Forget About Feelings, Real Love Is A Deliberate Choice

Love Is A Choice

Love is a choice.

My wife and I have known each other since high school, but didn’t date until much later. We had only dated a couple of weeks before we realized that we were madly in love and wanted to get married.

I was all for it! I even suggested a spontaneous, immediate wedding in Vegas. (Seriously.) Kim, however, was a bit more practical about the whole thing. She wanted to take time to plan it all out.

I felt deflated. “We’re so different,” I said. “You like to plan, while I like to be spontaneous.”

Kim’s eyes widened. “I can be spontaneous!” she said, hurriedly. “I can totally be spontaneous. You just have to tell me in advance when you want to be spontaneous, and I will write it down in my planner…”

I gave her a strange look. She was totally serious! Clearly, Kim did not understand the meaning of spontaneity.

Funny as it may seem, the more I think about this conversation the more I’ve come to realize that planning to love someone—or choosing to love someone—is actually one of the most beautiful things about love.

I’ve heard it said that real love is an unconditional commitment to an imperfect person.

It’s true.

When all the butterflies have fluttered away and your wedding day becomes a distant memory, you will discover that you’ve married someone who is just as imperfect as you. And they, in turn, will come to learn that you have problems, insecurities, struggles, quirks—and body odor—just as real as theirs!

Then you will realize that real love isn’t just a euphoric, spontaneous feeling—it’s a deliberate choice—a plan to love each other for better and worse, for richer and poorer, in sickness and in health. Of course, you don’t choose who you’re attracted to, but you definitely choose who you fall in love with and (more importantly) who you stay in love with.

Our society places a lot of emphasis on feelings. We are taught that we should always follow our feelings and do whatever makes us happy. But feelings are very fickle and fleeting. Real love, on the other hand, is like the north star in the storms of life; it is constant, sure, and true. Whenever we’re lost and confused we can find strength in the love that we have chosen.

Besides, life already offers us plenty of spontaneity: rejection, job loss, heartache, disappointment, despair, illness, and a host of other problems. We simply can’t abandon ship every time we encounter a storm in our marriage. Real love is about weathering the storms of life together.

Grandma and Grandpa Adams.

Grandma and Grandpa Adams.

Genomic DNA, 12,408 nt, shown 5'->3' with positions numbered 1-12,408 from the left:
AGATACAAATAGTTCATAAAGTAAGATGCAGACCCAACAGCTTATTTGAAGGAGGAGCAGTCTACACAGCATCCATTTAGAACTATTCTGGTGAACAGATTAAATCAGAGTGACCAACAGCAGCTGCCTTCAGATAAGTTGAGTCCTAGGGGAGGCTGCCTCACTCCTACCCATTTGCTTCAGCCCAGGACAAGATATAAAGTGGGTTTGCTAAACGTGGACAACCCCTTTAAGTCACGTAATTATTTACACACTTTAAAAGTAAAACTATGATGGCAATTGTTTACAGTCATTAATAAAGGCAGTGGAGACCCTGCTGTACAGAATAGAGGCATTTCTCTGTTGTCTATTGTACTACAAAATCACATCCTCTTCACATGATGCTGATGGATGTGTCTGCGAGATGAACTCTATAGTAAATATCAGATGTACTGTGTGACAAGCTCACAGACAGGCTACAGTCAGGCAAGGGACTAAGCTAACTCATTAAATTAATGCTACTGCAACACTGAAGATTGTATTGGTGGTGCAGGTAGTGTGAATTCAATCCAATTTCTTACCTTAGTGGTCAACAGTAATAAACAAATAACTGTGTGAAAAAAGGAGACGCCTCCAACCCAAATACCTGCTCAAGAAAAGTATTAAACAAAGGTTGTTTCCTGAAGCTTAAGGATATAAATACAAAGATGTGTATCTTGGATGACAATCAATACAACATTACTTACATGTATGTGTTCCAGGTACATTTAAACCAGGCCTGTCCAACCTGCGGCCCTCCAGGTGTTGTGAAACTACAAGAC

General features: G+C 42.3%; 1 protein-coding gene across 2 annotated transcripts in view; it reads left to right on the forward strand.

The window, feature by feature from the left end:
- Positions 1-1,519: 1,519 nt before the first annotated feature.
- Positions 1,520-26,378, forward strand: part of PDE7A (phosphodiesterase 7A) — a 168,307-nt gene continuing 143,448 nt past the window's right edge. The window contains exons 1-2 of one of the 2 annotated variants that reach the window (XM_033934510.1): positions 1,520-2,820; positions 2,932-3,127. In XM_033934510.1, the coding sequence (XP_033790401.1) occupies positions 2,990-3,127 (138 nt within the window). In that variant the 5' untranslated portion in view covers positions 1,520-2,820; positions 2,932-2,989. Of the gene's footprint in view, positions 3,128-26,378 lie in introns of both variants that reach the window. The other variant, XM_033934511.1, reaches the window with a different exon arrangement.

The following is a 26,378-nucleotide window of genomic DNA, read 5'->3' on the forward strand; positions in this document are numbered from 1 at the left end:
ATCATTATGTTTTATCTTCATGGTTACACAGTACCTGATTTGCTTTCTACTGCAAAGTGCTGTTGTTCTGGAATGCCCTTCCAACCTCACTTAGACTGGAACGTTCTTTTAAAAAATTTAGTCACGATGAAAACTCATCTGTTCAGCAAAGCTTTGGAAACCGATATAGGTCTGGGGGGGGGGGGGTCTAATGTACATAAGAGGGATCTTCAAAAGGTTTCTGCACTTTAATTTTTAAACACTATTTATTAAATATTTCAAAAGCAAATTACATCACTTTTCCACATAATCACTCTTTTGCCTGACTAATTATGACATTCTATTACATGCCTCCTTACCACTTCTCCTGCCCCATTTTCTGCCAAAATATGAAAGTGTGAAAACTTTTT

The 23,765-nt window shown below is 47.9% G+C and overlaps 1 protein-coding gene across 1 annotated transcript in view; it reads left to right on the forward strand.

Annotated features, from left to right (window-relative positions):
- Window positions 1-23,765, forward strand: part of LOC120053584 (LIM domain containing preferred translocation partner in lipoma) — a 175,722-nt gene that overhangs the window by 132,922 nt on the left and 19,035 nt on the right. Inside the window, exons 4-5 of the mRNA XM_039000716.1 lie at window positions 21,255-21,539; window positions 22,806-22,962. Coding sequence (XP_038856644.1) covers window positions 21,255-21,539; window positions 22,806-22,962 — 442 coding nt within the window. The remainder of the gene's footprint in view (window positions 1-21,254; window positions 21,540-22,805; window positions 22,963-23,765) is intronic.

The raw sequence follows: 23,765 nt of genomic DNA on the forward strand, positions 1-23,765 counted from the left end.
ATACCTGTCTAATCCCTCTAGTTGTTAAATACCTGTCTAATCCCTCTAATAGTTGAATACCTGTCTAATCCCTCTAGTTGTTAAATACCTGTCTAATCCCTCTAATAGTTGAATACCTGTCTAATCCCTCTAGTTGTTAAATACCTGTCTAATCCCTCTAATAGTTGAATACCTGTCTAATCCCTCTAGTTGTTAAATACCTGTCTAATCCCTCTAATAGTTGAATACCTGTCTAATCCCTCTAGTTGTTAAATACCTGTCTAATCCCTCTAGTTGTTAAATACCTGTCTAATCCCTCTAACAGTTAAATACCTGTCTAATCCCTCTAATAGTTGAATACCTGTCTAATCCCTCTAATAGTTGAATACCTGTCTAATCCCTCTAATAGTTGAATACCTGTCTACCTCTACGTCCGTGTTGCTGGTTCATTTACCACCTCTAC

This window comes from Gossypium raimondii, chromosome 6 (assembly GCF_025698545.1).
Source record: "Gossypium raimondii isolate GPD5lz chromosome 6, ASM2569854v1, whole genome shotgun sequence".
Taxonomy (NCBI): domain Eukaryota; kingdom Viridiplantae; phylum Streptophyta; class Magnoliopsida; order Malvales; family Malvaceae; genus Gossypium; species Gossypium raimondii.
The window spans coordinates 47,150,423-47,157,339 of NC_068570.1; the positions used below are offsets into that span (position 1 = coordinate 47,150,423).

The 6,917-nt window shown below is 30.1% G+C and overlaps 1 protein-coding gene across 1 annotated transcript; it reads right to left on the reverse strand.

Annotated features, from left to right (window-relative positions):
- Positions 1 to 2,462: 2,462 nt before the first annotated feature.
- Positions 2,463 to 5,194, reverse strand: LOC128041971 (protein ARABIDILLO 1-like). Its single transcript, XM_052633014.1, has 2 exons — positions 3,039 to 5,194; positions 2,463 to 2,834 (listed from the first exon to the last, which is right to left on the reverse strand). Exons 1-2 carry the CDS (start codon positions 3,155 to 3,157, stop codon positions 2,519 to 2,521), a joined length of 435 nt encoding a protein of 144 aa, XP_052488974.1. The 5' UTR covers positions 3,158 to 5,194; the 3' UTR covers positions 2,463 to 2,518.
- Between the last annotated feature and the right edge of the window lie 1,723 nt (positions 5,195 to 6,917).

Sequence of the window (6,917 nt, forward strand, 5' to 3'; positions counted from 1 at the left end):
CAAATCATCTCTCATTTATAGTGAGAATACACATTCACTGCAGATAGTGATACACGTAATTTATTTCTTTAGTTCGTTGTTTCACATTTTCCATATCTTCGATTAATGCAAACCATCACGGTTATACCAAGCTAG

When my grandma was in her fifties, she was diagnosed with multiple sclerosis, a degenerative disease that disrupts the body’s ability to communicate with its nervous system. Within a few short years, Grandma had lost the ability to walk and was confined to a wheelchair. Grandpa, who was then the chief of police, retired two years earlier than planned in order to take care of Grandma. He helped her do everything—from getting around the house and visiting the doctor, to helping her take her medicine and bathe.

In speaking about my grandma, Grandpa once told my mom, “It hurts me to see her like this. You know, when I got married I thought that everything would be smooth sailing. I never imagined that I would have to help her change her catheter every day. But I do it and I don’t mind it—because I love her.”

Love is so much more than some random, euphoric feeling. And real love isn’t always fluffy, cute, and cuddly. More often than not, real love has its sleeves rolled up, dirt and grime smeared on its arms, and sweat dripping down its forehead. Real love asks us to do hard things—to forgive one another, to support each other’s dreams, to comfort in times of grief, or to care for family. Real love isn’t easy—and it’s nothing like the wedding day—but it’s far more meaningful and wonderful.

I recently came across this wonderful quote: “No one falls in love by choice, it is by chance. No one stays in love by chance, it is by work. And no one falls out of love by chance, it is by choice.”

Whenever my wife and I run into a problem in our marriage we do our best to choose love. While we’re certainly not perfect, the love we share today is more real and more wonderful than anything we had ever anticipated.

So, whatever spontaneous storm may come our way I plan on loving my wife.

If you truly love someone (and they truly love you), commit to that love and plan on it being hard work.

But also plan on it being the most rewarding work of your life.

Religious Russia vs. Atheist America?

Red Square

In 2008, I was teaching English in Moscow, Russia. After one of my classes, a middle-aged Russian woman lingered behind and we started talking about some of the differences between Russia and America.

Quite unexpectedly, she asked me my opinion as to why America was so wealthy and successful. I was caught off guard by her question and I mumbled some bumper-sticker sentiments about “hard work” and “freedom.”

“I think it’s religion,” she said simply.

Truthfully, I was shocked that she said that (after all, we were in a Russian school building). I furrowed my brow and asked her what she meant.